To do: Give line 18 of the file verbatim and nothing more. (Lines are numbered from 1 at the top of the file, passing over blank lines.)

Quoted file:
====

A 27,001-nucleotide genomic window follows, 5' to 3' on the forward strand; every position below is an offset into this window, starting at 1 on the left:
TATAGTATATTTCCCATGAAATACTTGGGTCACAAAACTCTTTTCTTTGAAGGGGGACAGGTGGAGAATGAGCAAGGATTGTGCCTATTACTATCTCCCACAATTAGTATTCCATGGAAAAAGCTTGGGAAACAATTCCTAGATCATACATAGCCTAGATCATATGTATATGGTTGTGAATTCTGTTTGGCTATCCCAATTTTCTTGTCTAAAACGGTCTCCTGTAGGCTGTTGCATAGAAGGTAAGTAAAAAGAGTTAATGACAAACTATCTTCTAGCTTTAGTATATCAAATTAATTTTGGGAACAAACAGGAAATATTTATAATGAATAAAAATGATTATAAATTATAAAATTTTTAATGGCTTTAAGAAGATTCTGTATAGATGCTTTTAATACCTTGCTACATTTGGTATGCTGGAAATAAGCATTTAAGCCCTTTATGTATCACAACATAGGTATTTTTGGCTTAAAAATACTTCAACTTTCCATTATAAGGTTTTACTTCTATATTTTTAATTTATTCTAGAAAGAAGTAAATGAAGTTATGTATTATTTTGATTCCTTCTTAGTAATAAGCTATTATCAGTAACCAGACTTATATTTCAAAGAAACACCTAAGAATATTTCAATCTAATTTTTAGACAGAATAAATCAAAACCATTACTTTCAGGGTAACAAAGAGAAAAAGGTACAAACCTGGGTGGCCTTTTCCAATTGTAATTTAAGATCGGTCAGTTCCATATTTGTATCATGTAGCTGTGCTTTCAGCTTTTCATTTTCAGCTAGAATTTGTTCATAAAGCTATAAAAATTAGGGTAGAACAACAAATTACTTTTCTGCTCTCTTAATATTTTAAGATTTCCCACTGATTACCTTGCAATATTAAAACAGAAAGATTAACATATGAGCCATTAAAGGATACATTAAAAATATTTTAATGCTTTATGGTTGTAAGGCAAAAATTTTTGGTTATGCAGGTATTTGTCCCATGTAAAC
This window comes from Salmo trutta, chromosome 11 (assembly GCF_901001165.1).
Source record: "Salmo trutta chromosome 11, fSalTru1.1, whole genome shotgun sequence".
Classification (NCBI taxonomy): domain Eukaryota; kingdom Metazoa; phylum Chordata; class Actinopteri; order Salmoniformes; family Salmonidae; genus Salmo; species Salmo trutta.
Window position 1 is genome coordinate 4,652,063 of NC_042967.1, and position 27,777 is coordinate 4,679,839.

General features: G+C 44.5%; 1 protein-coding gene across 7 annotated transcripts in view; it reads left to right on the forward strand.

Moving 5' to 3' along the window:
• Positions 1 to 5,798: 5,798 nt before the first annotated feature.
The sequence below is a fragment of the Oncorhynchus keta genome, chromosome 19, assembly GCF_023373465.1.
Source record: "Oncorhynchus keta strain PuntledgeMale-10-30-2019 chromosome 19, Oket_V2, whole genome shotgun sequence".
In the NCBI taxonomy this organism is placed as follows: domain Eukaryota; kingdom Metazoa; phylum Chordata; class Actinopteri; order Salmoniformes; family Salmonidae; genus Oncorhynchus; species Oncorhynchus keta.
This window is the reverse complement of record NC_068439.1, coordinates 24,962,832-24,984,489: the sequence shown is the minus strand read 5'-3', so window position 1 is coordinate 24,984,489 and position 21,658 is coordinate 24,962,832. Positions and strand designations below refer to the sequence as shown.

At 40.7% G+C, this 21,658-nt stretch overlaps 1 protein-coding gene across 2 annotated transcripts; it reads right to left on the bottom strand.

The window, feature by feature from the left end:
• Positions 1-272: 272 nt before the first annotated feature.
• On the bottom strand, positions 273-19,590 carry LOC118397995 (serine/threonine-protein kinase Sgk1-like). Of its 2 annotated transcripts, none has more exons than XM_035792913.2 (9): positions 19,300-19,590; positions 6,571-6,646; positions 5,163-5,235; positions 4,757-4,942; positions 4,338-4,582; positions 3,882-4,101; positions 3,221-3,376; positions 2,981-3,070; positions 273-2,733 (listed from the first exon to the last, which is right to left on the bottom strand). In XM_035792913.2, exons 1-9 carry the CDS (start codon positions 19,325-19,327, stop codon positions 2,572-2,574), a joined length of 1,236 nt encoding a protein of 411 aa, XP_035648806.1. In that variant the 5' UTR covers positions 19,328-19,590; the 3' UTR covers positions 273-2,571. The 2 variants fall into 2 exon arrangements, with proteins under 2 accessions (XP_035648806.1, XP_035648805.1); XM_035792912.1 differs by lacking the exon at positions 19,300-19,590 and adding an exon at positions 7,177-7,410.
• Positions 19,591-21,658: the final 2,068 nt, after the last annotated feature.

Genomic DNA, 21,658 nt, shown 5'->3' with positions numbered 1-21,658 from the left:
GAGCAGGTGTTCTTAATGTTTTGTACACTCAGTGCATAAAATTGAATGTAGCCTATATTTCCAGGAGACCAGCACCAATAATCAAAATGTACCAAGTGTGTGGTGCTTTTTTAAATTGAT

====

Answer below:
• Positions 19,591-21,658: the final 2,068 nt, after the last annotated feature.